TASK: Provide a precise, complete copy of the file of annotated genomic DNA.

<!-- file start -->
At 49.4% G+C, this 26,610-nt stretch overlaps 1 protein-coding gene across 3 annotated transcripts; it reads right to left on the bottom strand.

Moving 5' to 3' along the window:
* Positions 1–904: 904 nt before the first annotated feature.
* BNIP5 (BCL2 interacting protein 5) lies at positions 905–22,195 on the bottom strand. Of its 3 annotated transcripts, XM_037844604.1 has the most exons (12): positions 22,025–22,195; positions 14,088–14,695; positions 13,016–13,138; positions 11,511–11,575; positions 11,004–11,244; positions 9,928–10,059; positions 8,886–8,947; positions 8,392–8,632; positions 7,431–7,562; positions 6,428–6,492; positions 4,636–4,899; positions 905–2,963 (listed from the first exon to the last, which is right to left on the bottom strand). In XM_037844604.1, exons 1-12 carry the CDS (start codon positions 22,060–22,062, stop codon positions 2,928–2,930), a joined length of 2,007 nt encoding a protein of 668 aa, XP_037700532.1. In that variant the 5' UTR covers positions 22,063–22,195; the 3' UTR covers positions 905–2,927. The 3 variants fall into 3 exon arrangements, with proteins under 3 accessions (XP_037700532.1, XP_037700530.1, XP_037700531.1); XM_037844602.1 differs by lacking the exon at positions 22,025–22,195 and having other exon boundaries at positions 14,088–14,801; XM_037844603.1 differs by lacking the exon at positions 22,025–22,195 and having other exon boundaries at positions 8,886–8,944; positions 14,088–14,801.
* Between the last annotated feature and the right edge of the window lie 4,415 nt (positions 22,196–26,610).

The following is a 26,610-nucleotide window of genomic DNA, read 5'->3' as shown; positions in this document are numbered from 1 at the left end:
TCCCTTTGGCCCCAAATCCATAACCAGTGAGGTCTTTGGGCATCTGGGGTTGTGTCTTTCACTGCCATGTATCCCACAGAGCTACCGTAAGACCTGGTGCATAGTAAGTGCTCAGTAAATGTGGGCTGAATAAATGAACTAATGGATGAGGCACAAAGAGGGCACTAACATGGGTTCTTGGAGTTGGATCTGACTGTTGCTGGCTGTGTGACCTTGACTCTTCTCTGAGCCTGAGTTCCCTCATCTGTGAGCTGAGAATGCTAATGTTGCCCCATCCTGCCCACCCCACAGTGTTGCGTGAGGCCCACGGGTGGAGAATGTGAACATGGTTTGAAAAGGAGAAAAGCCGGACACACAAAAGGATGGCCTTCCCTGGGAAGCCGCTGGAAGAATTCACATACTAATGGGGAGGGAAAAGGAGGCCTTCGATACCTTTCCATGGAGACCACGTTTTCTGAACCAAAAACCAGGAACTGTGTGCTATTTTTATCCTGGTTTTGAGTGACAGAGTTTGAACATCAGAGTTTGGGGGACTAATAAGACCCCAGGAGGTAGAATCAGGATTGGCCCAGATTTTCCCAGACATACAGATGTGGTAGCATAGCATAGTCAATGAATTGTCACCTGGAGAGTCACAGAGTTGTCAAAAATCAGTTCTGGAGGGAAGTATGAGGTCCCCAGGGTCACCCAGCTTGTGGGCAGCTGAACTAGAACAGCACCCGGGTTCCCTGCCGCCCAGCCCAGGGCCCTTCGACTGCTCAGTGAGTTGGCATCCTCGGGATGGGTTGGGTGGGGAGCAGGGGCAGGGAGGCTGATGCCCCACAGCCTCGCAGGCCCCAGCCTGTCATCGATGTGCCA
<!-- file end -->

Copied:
At 49.4% G+C, this 26,610-nt stretch overlaps 1 protein-coding gene across 3 annotated transcripts; it reads right to left on the bottom strand.

Moving 5' to 3' along the window:
* Positions 1–904: 904 nt before the first annotated feature.
* BNIP5 (BCL2 interacting protein 5) lies at positions 905–22,195 on the bottom strand. Of its 3 annotated transcripts, XM_037844604.1 has the most exons (12): positions 22,025–22,195; positions 14,088–14,695; positions 13,016–13,138; positions 11,511–11,575; positions 11,004–11,244; positions 9,928–10,059; positions 8,886–8,947; positions 8,392–8,632; positions 7,431–7,562; positions 6,428–6,492; positions 4,636–4,899; positions 905–2,963 (listed from the first exon to the last, which is right to left on the bottom strand). In XM_037844604.1, exons 1-12 carry the CDS (start codon positions 22,060–22,062, stop codon positions 2,928–2,930), a joined length of 2,007 nt encoding a protein of 668 aa, XP_037700532.1. In that variant the 5' UTR covers positions 22,063–22,195; the 3' UTR covers positions 905–2,927. The 3 variants fall into 3 exon arrangements, with proteins under 3 accessions (XP_037700532.1, XP_037700530.1, XP_037700531.1); XM_037844602.1 differs by lacking the exon at positions 22,025–22,195 and having other exon boundaries at positions 14,088–14,801; XM_037844603.1 differs by lacking the exon at positions 22,025–22,195 and having other exon boundaries at positions 8,886–8,944; positions 14,088–14,801.
* Between the last annotated feature and the right edge of the window lie 4,415 nt (positions 22,196–26,610).

The following is a 26,610-nucleotide window of genomic DNA, read 5'->3' as shown; positions in this document are numbered from 1 at the left end:
TCCCTTTGGCCCCAAATCCATAACCAGTGAGGTCTTTGGGCATCTGGGGTTGTGTCTTTCACTGCCATGTATCCCACAGAGCTACCGTAAGACCTGGTGCATAGTAAGTGCTCAGTAAATGTGGGCTGAATAAATGAACTAATGGATGAGGCACAAAGAGGGCACTAACATGGGTTCTTGGAGTTGGATCTGACTGTTGCTGGCTGTGTGACCTTGACTCTTCTCTGAGCCTGAGTTCCCTCATCTGTGAGCTGAGAATGCTAATGTTGCCCCATCCTGCCCACCCCACAGTGTTGCGTGAGGCCCACGGGTGGAGAATGTGAACATGGTTTGAAAAGGAGAAAAGCCGGACACACAAAAGGATGGCCTTCCCTGGGAAGCCGCTGGAAGAATTCACATACTAATGGGGAGGGAAAAGGAGGCCTTCGATACCTTTCCATGGAGACCACGTTTTCTGAACCAAAAACCAGGAACTGTGTGCTATTTTTATCCTGGTTTTGAGTGACAGAGTTTGAACATCAGAGTTTGGGGGACTAATAAGACCCCAGGAGGTAGAATCAGGATTGGCCCAGATTTTCCCAGACATACAGATGTGGTAGCATAGCATAGTCAATGAATTGTCACCTGGAGAGTCACAGAGTTGTCAAAAATCAGTTCTGGAGGGAAGTATGAGGTCCCCAGGGTCACCCAGCTTGTGGGCAGCTGAACTAGAACAGCACCCGGGTTCCCTGCCGCCCAGCCCAGGGCCCTTCGACTGCTCAGTGAGTTGGCATCCTCGGGATGGGTTGGGTGGGGAGCAGGGGCAGGGAGGCTGATGCCCCACAGCCTCGCAGGCCCCAGCCTGTCATCGATGTGCCA